All Around This World class in action

All Around This World is a unique, interactive global music and world cultures program for children 0-9 years old that encourages children and their families to explore the world by enjoying global music, rhythms and movement. Jay Sand, guitarist and children’s music teacher, world traveler and dad of three girls developed All Around This World with his girls as a way to introduce them to the countries he’s already visited and the many more he plans to visit with them.  Through  dynamic online classes,  CDs, concerts and workshopsengaging homeschool and classroom lessons, “musical maps” and participatory parent-child music-making Jay hopes to make the world a bit smaller one song at a time.

All Around This World is a sponsored project of Fractured Atlas, a non-profit arts service organization. Contributions for the charitable purposes of All Around This World must be made payable to “Fractured Atlas” only and are tax-deductible to the extent permitted by law. Donate here.

How to sing with Jay each week in your home or classroom Support All Around This World on Patreon Enjoy interactive All Around This World lessons in your home or classroom


Do you Speak Dzongkha?

Do you speak Dzongkha…? Well, why the heck not?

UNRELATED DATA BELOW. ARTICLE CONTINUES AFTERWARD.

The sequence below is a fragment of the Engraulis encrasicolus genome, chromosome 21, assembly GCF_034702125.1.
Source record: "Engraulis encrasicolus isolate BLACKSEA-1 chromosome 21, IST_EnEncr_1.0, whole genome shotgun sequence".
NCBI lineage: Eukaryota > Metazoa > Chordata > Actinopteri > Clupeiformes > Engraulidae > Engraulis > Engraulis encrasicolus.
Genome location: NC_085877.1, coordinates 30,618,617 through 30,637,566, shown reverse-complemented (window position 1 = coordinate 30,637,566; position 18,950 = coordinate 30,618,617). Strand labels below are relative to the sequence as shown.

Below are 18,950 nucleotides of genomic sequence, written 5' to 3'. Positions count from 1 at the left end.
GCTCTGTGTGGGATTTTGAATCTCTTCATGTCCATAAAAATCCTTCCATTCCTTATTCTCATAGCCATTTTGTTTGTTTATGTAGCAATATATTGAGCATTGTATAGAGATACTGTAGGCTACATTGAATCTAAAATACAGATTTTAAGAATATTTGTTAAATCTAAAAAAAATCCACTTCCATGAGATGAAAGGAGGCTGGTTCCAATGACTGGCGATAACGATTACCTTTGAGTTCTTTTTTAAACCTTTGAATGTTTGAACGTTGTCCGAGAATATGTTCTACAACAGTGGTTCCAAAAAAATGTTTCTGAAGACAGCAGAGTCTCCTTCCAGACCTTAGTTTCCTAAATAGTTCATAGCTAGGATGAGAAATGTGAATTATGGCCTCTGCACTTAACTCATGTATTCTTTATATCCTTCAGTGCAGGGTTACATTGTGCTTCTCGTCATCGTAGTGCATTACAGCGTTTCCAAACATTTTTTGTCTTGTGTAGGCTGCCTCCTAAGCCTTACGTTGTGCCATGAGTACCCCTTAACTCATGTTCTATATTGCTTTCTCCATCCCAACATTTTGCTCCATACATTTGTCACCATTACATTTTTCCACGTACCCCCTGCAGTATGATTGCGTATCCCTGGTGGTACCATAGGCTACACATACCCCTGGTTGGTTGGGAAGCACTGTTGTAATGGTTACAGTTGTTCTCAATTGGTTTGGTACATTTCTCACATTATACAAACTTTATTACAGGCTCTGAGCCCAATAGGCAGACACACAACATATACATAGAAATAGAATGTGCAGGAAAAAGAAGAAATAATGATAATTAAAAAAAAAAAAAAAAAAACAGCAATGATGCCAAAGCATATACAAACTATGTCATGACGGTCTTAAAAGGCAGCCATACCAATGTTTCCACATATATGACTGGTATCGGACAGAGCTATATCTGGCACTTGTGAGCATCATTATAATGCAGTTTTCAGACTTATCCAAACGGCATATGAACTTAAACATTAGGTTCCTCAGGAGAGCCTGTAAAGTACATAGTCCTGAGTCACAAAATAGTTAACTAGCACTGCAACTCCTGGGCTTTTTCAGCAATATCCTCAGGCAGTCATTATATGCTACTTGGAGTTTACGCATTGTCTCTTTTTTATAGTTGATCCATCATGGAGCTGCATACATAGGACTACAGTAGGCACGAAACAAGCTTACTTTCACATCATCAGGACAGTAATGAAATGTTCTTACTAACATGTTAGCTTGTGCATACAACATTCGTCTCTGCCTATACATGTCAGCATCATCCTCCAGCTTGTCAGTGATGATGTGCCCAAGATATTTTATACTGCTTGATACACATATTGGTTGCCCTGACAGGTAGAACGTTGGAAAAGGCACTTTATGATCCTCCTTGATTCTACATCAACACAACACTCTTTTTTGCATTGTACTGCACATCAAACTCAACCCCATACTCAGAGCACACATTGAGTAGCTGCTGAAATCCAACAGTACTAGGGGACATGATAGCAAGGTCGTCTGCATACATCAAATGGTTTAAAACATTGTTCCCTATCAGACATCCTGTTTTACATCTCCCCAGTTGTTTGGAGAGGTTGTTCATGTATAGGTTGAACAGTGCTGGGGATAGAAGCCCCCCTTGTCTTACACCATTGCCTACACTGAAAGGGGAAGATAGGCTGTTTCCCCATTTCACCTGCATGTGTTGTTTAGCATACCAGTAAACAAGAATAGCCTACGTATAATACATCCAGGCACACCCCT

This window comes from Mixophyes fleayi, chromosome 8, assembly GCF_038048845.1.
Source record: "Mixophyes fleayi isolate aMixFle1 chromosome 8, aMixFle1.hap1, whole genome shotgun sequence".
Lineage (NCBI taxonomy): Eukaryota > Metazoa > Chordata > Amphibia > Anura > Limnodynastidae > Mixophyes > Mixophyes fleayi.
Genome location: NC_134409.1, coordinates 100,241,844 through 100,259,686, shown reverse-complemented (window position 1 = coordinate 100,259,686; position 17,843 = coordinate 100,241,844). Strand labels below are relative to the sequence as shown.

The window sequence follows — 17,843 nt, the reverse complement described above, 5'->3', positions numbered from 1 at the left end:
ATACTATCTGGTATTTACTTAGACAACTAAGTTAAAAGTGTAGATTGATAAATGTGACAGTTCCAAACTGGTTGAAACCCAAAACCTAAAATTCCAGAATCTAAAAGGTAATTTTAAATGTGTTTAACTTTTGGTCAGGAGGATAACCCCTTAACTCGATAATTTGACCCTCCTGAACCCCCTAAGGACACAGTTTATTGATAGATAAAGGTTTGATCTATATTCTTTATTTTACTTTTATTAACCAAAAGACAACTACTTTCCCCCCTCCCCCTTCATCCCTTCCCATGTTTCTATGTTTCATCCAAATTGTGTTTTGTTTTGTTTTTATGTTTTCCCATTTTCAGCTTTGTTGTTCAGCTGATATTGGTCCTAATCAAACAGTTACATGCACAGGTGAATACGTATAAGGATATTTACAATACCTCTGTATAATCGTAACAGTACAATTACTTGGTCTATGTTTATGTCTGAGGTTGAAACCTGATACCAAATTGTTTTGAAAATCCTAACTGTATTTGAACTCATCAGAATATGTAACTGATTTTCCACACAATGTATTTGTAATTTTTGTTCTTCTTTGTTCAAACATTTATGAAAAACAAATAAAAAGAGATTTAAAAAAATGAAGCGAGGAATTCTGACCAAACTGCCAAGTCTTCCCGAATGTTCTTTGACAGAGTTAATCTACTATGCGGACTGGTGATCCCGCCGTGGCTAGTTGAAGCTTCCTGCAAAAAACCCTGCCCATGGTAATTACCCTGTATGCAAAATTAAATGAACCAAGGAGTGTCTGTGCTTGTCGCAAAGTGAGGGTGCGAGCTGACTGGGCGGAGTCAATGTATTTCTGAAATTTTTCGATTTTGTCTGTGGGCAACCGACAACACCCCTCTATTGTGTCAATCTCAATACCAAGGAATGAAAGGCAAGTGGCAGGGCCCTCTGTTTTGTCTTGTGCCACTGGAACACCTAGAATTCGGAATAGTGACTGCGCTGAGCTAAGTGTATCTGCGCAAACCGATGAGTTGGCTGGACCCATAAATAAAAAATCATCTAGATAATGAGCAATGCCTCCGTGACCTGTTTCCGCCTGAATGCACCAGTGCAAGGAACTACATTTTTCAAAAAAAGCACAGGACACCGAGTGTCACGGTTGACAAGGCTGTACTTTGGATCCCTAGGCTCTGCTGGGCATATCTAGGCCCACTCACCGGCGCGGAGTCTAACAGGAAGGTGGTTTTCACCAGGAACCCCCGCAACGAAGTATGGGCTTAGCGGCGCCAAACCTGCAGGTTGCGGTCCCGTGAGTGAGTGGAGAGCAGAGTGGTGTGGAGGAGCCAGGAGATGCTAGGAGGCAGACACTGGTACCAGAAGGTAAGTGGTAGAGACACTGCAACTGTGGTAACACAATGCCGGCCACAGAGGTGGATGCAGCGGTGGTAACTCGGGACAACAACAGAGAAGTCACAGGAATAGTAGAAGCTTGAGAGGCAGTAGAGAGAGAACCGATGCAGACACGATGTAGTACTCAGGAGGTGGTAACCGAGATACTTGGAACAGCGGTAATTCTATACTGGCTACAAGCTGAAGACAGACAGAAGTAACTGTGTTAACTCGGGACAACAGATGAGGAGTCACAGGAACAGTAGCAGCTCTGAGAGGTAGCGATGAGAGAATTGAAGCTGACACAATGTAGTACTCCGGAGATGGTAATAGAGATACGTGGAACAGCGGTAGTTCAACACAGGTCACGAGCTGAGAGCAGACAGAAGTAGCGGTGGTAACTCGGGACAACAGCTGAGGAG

The three most commonly spoken languages in Bhutan are Dzoongha the west, Sharchopkh in the east — both Sino-Tibetan languages — and Nepali in the south — an Indo-European language, and the traditional language of the threatened Lhotshampas.


Jay teaching Livecast classes


If you’d like to come to class in Zoom, CONTACT ME FOR THE LOGIN INFO. Ideally we’ll communicate before the day of class, but I do try to check my messages before my first class each day.


All times are Philadelphia/New York U.S. Eastern Time, UTC-5.

11pm U.S. Eastern Time Wednesday December 1 (Thursday morning in India, China, Thursday mid-day Australia.)

7am U.S. Eastern Time Thursday December 2 (early afternoon Europe, Africa, West Asia)

10am U.S. Eastern Time Thursday December 2 (great for eastern U.S./Canada/Americas/Caribbean)

1pm U.S. Eastern Time Thursday December 2 (great for all U.S./Canada/Americas/Caribbean)

If you can’t log in, watch via Facebook Live on All Around This World’s facebook page.